Home > Research > Publications & Outputs > Desorption kinetics of Cd, Zn and Ni measured i...


Text available via DOI:

View graph of relations

Desorption kinetics of Cd, Zn and Ni measured in intact soils by DGT.

Research output: Contribution to journalJournal article

<mark>Journal publication date</mark>15/03/2005
<mark>Journal</mark>Environmental Science and Technology
Issue number6
Number of pages7
Pages (from-to)1591-1597
<mark>Original language</mark>English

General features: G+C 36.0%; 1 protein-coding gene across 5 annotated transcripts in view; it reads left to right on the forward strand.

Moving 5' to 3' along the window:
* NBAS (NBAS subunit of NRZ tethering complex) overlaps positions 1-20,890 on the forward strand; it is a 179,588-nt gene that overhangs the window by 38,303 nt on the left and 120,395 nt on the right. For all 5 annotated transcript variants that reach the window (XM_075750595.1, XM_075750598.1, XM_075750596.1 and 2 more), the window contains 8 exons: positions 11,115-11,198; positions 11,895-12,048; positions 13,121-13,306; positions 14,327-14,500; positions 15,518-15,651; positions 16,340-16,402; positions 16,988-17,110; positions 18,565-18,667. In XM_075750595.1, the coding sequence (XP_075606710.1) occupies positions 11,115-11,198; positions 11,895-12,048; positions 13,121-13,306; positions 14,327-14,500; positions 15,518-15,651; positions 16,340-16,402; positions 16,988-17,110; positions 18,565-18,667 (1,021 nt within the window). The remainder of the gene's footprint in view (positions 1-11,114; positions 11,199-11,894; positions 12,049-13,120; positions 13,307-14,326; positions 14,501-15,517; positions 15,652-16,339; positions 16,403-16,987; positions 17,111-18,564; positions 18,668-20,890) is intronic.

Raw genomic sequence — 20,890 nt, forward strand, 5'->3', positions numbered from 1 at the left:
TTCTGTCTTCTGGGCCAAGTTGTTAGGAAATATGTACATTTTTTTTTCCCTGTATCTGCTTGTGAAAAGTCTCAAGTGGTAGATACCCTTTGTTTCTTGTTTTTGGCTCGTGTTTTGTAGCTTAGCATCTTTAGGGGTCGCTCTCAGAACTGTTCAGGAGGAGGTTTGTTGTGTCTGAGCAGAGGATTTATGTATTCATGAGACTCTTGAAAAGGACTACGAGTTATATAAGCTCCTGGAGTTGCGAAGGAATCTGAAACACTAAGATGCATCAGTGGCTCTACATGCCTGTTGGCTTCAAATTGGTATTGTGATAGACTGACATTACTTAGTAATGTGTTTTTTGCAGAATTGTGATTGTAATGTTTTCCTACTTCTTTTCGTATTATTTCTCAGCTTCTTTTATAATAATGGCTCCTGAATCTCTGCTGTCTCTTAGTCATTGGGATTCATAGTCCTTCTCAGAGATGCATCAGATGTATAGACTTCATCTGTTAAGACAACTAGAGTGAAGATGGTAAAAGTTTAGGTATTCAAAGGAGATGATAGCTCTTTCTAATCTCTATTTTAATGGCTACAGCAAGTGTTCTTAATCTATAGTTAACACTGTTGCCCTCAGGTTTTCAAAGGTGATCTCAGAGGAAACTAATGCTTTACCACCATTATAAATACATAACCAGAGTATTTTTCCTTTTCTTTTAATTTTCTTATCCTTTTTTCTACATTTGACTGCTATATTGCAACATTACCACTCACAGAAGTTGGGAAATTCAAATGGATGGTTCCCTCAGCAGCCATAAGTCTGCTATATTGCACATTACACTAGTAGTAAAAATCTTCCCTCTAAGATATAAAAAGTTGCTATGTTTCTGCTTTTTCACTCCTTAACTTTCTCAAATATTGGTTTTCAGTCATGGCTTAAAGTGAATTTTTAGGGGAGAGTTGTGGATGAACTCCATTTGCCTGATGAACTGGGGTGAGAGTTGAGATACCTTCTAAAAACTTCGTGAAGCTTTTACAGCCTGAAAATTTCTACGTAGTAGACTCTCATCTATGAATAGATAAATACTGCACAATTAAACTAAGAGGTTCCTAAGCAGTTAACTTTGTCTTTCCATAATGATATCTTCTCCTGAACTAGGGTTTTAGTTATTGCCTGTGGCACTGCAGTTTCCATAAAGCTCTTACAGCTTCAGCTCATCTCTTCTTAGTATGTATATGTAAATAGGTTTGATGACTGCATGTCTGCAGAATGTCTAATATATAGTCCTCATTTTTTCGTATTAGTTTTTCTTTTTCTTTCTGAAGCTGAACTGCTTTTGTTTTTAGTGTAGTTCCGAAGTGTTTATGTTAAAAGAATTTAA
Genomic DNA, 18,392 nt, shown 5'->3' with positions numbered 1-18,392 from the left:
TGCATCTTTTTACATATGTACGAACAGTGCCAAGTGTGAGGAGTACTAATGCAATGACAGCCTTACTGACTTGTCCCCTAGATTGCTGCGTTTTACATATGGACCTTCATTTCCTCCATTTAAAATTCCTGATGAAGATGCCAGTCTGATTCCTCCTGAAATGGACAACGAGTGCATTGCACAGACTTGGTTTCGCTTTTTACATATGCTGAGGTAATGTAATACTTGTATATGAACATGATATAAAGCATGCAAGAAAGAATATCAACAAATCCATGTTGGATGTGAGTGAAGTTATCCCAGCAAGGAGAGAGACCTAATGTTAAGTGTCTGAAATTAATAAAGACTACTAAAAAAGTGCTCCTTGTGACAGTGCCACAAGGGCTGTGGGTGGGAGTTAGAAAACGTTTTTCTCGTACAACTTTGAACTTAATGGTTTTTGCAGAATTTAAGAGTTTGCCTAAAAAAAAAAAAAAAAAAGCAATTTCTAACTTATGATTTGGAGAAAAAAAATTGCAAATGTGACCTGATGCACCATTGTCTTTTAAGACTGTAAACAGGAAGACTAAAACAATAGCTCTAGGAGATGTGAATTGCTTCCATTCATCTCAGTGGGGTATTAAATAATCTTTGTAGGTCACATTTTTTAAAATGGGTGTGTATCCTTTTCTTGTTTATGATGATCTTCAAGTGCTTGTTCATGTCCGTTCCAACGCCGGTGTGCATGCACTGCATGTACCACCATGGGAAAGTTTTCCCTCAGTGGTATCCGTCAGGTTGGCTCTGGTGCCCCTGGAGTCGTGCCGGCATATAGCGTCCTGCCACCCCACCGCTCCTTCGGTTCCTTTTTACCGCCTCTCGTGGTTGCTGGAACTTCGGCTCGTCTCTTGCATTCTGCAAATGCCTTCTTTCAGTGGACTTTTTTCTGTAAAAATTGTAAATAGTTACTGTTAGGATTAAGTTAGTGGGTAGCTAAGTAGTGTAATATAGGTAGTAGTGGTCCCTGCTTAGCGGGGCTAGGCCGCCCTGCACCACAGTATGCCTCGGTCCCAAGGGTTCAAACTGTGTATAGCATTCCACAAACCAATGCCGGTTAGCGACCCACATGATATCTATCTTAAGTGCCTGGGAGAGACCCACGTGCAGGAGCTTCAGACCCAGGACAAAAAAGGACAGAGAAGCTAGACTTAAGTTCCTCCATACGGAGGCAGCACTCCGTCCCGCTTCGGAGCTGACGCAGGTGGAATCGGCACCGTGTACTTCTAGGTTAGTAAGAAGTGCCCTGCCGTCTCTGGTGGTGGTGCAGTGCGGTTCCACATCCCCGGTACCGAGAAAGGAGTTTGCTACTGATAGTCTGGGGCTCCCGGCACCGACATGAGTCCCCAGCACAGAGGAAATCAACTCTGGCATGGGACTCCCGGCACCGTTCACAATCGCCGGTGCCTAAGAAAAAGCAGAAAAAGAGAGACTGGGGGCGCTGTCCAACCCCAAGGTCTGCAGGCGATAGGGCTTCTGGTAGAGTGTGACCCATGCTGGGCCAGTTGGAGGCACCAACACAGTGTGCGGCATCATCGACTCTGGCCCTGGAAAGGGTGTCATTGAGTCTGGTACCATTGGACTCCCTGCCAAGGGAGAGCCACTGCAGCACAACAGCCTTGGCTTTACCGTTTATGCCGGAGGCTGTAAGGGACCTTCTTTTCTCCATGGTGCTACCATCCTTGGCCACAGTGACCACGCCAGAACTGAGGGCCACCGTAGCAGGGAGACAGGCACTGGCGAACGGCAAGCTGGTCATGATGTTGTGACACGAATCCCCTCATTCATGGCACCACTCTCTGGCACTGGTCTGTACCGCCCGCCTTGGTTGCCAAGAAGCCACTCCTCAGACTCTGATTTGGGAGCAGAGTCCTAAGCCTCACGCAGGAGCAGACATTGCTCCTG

DGT (diffusive gradients in thin films) was used to measure the distribution and rates of exchange of Zn, Cd, and Ni between solid phase and solution in five different soils. Soil texture ranged from sandy loam to clay, pH ranged from 4.9 to 7.1, and organic carbon content ranged from 0.8% to 5.8%. DGT devices continuously remove metal to a Chelex gel layer after passage through a well-defined diffusion layer. The magnitude of the induced remobilization flux from the solid phase is related to the pool size of labile metal and the exchange kinetics between dissolved and sorbed metal. DGT devices were deployed over a series of times (4 h to 3 weeks), and the DIFS model (DGT induced fluxes in soils) was used to derive distribution coefficients for labile metal (Kdl) and the rate at which the soil system can supply metal from solid phase to solution, expressed as a response time. Response times for Zn and Cd were short generally (<8 min). They were so short in some soils (<1 min) that no distinction could be made between supply of metal being controlled by diffusion or the rate of release. Generally longer response times for Ni (5−20 min) were consistent with its slow desorption. The major factor influencing Kdl for Zn and Cd was pH, but association with humic substances in the solid phase also appeared to be important. The systematic decline, with increasing pH, in both the pool size of Ni available to the DGT device and the rate constant for its release is consistent with a part of the soil Ni pool being unavailable within a time scale of 1−20 min. This kinetic limitation is likely to limit the availability of Ni to plants.